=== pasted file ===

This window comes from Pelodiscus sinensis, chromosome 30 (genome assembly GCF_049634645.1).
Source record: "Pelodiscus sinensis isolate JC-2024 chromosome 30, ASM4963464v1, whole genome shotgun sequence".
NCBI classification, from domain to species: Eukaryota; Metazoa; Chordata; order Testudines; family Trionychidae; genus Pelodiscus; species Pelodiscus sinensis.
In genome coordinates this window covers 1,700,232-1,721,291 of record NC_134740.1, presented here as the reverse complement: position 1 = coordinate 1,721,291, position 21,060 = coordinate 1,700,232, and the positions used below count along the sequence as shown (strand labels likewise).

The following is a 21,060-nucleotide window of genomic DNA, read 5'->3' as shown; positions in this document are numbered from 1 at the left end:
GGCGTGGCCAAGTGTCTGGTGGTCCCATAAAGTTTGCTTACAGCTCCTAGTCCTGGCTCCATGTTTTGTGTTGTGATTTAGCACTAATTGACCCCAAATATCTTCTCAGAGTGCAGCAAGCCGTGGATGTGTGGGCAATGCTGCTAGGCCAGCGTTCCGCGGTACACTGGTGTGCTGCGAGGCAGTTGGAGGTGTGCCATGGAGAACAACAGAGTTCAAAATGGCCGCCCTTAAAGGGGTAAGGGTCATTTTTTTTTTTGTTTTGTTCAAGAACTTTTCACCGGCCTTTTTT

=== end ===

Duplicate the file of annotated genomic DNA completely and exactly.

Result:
This window comes from Pelodiscus sinensis, chromosome 30 (genome assembly GCF_049634645.1).
Source record: "Pelodiscus sinensis isolate JC-2024 chromosome 30, ASM4963464v1, whole genome shotgun sequence".
NCBI classification, from domain to species: Eukaryota; Metazoa; Chordata; order Testudines; family Trionychidae; genus Pelodiscus; species Pelodiscus sinensis.
In genome coordinates this window covers 1,700,232-1,721,291 of record NC_134740.1, presented here as the reverse complement: position 1 = coordinate 1,721,291, position 21,060 = coordinate 1,700,232, and the positions used below count along the sequence as shown (strand labels likewise).

The following is a 21,060-nucleotide window of genomic DNA, read 5'->3' as shown; positions in this document are numbered from 1 at the left end:
GGCGTGGCCAAGTGTCTGGTGGTCCCATAAAGTTTGCTTACAGCTCCTAGTCCTGGCTCCATGTTTTGTGTTGTGATTTAGCACTAATTGACCCCAAATATCTTCTCAGAGTGCAGCAAGCCGTGGATGTGTGGGCAATGCTGCTAGGCCAGCGTTCCGCGGTACACTGGTGTGCTGCGAGGCAGTTGGAGGTGTGCCATGGAGAACAACAGAGTTCAAAATGGCCGCCCTTAAAGGGGTAAGGGTCATTTTTTTTTTTGTTTTGTTCAAGAACTTTTCACCGGCCTTTTTT